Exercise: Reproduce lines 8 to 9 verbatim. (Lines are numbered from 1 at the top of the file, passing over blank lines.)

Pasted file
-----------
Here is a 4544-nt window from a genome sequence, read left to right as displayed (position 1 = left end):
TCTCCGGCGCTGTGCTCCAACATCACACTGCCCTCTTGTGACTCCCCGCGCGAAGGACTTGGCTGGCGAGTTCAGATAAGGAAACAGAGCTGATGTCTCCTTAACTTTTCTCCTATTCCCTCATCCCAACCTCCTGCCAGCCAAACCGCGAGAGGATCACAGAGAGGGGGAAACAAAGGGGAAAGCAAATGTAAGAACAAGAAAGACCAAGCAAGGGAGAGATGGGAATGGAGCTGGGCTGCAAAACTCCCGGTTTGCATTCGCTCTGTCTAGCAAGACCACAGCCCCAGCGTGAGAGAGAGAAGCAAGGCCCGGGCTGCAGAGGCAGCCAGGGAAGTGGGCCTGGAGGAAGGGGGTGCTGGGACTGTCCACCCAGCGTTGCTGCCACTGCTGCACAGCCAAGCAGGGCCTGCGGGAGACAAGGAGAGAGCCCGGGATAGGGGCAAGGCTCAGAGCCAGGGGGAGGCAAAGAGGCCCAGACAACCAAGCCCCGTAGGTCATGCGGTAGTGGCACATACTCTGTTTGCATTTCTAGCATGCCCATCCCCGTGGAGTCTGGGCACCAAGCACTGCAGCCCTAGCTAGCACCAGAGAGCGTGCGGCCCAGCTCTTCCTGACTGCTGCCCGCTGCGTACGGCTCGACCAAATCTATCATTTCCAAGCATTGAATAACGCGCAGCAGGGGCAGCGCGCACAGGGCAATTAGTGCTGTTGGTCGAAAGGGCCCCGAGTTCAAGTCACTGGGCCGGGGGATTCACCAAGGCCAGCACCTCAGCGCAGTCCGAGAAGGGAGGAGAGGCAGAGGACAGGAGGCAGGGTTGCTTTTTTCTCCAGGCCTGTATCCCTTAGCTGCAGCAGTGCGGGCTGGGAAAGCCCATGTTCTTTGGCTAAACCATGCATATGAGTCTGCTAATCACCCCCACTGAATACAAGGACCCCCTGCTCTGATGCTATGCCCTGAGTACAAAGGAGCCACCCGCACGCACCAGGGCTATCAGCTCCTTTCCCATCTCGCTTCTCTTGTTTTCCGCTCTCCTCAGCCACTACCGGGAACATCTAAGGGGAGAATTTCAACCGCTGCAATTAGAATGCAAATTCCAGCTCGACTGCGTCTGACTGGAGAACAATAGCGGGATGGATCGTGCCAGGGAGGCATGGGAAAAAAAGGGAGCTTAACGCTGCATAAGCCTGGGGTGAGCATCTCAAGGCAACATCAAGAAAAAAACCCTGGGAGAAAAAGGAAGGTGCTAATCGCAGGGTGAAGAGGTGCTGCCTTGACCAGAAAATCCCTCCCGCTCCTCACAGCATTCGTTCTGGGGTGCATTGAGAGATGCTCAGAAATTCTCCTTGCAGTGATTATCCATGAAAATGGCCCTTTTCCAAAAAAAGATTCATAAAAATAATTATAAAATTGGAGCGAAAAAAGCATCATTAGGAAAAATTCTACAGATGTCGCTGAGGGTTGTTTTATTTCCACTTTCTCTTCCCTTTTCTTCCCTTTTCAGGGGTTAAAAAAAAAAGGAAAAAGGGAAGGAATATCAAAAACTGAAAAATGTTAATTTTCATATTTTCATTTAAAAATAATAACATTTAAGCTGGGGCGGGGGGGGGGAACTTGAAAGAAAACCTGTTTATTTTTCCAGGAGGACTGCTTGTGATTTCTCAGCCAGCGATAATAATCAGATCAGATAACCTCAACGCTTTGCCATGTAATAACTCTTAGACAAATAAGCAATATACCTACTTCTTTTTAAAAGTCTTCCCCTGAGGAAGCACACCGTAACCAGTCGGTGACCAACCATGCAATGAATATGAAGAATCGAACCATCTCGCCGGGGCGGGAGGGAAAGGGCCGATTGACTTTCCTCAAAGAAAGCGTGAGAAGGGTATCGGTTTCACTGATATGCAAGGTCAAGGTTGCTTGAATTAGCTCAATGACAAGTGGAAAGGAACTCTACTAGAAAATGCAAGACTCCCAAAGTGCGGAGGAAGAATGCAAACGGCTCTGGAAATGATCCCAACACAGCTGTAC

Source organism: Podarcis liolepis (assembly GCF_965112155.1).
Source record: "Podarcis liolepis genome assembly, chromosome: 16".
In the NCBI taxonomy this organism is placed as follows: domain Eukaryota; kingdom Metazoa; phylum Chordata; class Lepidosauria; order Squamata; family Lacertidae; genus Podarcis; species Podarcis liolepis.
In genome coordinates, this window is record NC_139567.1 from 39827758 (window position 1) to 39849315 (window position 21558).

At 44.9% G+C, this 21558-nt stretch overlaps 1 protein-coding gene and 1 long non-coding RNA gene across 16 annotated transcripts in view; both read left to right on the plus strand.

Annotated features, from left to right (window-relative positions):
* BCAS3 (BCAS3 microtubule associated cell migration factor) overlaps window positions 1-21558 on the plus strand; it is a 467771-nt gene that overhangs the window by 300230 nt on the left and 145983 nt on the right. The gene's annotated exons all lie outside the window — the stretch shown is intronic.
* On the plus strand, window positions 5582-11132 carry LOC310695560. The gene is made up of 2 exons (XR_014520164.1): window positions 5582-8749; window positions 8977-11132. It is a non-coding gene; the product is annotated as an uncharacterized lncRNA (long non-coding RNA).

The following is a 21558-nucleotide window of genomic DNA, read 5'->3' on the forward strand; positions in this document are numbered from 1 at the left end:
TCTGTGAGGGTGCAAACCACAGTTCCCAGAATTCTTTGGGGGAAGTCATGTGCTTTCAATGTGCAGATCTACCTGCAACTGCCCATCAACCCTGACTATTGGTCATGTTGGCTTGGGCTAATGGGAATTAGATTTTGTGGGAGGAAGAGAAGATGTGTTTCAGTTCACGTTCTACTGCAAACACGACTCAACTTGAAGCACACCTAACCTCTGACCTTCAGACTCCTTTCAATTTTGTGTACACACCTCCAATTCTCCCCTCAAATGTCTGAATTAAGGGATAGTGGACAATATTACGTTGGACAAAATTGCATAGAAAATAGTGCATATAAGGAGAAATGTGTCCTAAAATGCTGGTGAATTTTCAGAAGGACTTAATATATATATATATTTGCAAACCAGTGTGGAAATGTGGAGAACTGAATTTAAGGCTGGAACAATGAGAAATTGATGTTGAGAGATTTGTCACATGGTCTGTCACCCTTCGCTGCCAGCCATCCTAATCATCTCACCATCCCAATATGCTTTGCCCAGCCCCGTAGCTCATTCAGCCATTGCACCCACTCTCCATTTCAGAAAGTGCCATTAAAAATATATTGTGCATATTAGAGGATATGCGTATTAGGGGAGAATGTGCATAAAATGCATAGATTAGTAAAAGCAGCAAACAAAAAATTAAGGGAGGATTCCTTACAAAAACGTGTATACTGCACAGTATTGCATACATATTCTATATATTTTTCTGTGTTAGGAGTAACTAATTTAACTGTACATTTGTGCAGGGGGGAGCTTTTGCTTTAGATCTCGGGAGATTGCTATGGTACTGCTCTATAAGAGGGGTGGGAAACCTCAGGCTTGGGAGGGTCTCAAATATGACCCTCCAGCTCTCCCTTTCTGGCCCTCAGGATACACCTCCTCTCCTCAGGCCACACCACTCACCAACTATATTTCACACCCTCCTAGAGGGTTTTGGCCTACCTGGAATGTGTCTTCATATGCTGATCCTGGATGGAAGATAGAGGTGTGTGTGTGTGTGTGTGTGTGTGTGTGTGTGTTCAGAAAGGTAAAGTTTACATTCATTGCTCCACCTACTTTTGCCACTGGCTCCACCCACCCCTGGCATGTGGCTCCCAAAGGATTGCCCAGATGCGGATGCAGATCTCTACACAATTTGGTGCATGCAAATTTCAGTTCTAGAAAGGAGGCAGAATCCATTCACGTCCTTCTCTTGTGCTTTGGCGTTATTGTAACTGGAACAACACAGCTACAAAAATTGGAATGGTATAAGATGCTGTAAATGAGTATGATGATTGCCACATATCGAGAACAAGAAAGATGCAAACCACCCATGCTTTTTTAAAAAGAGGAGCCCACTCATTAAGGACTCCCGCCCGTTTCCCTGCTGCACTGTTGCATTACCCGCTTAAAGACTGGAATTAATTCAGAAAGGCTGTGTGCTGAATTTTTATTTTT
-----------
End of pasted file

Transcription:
Annotated features, from left to right (window-relative positions):
* BCAS3 (BCAS3 microtubule associated cell migration factor) overlaps window positions 1-21558 on the plus strand; it is a 467771-nt gene that overhangs the window by 300230 nt on the left and 145983 nt on the right. The gene's annotated exons all lie outside the window — the stretch shown is intronic.